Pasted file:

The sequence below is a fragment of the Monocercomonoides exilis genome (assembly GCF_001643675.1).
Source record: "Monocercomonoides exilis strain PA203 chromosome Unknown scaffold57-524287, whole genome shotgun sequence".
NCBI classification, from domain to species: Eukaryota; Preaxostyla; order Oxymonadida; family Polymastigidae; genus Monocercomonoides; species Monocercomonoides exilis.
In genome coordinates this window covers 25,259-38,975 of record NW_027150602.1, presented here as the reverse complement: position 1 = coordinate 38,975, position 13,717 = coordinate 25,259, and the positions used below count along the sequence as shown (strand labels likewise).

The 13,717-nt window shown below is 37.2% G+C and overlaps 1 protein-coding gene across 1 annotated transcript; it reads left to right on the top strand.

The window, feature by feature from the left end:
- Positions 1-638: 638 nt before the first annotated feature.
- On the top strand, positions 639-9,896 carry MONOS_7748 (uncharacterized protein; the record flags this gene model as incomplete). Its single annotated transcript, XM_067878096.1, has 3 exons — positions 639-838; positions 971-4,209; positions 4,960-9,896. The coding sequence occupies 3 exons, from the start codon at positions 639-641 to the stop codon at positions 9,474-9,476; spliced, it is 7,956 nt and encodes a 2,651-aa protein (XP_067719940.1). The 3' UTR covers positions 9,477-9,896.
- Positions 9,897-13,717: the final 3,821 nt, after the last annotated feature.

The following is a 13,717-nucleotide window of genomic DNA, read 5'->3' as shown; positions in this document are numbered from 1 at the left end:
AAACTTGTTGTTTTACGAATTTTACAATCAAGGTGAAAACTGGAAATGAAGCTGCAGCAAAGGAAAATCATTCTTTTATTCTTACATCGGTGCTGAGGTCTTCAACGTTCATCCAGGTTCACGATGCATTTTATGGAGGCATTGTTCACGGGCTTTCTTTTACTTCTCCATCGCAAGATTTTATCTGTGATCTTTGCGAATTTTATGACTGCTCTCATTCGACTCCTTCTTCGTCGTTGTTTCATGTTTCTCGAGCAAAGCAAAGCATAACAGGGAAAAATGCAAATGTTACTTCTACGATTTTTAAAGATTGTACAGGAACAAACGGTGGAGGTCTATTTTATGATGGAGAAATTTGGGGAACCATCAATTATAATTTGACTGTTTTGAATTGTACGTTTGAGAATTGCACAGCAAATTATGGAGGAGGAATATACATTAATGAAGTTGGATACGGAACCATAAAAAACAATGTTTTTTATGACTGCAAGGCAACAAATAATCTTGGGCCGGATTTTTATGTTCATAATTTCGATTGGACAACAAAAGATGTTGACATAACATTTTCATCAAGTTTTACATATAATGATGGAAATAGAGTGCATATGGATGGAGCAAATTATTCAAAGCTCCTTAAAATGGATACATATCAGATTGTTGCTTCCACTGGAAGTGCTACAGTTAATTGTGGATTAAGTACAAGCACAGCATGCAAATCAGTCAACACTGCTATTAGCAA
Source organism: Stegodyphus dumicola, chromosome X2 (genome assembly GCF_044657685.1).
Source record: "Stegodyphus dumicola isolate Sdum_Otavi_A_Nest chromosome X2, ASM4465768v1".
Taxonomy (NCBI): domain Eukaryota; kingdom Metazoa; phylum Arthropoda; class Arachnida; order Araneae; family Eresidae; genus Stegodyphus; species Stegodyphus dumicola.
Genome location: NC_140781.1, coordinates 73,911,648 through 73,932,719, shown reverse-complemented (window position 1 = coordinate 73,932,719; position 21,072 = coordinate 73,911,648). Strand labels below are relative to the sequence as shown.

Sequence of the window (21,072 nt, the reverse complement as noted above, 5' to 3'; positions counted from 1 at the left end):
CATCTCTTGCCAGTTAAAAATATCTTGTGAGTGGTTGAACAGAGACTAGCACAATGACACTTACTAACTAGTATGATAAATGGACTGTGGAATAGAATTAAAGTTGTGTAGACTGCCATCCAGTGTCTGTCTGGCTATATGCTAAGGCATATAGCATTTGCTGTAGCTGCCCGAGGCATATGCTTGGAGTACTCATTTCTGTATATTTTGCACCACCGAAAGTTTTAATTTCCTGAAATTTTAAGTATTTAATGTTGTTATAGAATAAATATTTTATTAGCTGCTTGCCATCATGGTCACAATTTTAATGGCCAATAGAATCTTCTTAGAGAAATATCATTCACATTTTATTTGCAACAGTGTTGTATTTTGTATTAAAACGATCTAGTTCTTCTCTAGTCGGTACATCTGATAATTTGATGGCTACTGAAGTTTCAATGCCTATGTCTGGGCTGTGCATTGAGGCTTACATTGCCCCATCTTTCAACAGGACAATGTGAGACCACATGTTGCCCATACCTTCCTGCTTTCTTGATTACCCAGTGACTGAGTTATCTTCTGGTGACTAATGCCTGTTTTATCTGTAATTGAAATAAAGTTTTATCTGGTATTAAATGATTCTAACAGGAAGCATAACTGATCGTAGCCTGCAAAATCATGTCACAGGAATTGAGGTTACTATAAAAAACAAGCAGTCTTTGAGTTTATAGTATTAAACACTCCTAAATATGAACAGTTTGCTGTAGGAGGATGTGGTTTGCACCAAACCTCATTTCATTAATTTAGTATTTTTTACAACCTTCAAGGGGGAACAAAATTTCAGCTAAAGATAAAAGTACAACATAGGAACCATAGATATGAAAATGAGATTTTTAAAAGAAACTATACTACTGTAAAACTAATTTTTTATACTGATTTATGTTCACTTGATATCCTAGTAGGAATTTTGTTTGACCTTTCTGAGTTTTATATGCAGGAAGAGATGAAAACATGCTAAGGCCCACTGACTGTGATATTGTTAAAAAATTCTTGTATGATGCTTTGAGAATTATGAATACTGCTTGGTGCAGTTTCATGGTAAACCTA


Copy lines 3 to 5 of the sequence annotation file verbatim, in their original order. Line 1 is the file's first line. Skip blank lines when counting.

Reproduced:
NCBI classification, from domain to species: Eukaryota; Preaxostyla; order Oxymonadida; family Polymastigidae; genus Monocercomonoides; species Monocercomonoides exilis.
In genome coordinates this window covers 25,259-38,975 of record NW_027150602.1, presented here as the reverse complement: position 1 = coordinate 38,975, position 13,717 = coordinate 25,259, and the positions used below count along the sequence as shown (strand labels likewise).

The 13,717-nt window shown below is 37.2% G+C and overlaps 1 protein-coding gene across 1 annotated transcript; it reads left to right on the top strand.